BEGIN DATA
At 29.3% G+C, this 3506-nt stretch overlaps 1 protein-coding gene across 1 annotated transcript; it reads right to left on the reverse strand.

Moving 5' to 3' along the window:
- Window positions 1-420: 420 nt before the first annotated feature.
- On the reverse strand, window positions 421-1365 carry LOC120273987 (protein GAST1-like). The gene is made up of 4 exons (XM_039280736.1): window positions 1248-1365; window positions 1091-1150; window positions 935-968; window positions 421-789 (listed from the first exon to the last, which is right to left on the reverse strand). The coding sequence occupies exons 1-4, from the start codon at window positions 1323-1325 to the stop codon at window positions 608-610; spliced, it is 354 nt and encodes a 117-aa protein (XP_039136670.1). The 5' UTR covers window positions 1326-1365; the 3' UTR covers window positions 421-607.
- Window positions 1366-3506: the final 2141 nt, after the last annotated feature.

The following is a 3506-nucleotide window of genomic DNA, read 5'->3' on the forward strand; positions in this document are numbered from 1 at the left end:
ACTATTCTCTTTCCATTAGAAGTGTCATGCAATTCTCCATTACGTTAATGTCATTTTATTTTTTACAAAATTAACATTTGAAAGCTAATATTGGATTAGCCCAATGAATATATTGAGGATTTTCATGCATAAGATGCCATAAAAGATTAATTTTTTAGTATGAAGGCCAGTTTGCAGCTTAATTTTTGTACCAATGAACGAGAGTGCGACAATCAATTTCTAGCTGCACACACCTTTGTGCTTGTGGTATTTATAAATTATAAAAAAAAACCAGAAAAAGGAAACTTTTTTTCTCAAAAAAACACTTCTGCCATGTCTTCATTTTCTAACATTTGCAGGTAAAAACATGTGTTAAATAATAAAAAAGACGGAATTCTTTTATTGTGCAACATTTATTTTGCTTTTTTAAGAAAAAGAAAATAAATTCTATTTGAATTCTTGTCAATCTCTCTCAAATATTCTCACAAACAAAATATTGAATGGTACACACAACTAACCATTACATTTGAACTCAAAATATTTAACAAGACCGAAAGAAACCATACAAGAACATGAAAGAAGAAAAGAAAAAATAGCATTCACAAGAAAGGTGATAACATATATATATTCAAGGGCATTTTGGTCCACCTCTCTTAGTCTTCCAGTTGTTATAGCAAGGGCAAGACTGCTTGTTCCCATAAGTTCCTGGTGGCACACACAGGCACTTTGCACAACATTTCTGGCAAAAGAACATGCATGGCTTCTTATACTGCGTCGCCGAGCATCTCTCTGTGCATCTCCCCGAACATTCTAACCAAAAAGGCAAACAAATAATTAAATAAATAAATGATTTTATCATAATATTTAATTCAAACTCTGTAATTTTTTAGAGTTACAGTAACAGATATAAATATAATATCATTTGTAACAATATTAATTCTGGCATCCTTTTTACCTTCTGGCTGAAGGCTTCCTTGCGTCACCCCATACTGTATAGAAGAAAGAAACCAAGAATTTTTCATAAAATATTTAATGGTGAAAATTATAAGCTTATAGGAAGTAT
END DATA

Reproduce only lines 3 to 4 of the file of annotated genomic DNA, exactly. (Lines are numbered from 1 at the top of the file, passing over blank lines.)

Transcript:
- Window positions 1-420: 420 nt before the first annotated feature.
- On the reverse strand, window positions 421-1365 carry LOC120273987 (protein GAST1-like). The gene is made up of 4 exons (XM_039280736.1): window positions 1248-1365; window positions 1091-1150; window positions 935-968; window positions 421-789 (listed from the first exon to the last, which is right to left on the reverse strand). The coding sequence occupies exons 1-4, from the start codon at window positions 1323-1325 to the stop codon at window positions 608-610; spliced, it is 354 nt and encodes a 117-aa protein (XP_039136670.1). The 5' UTR covers window positions 1326-1365; the 3' UTR covers window positions 421-607.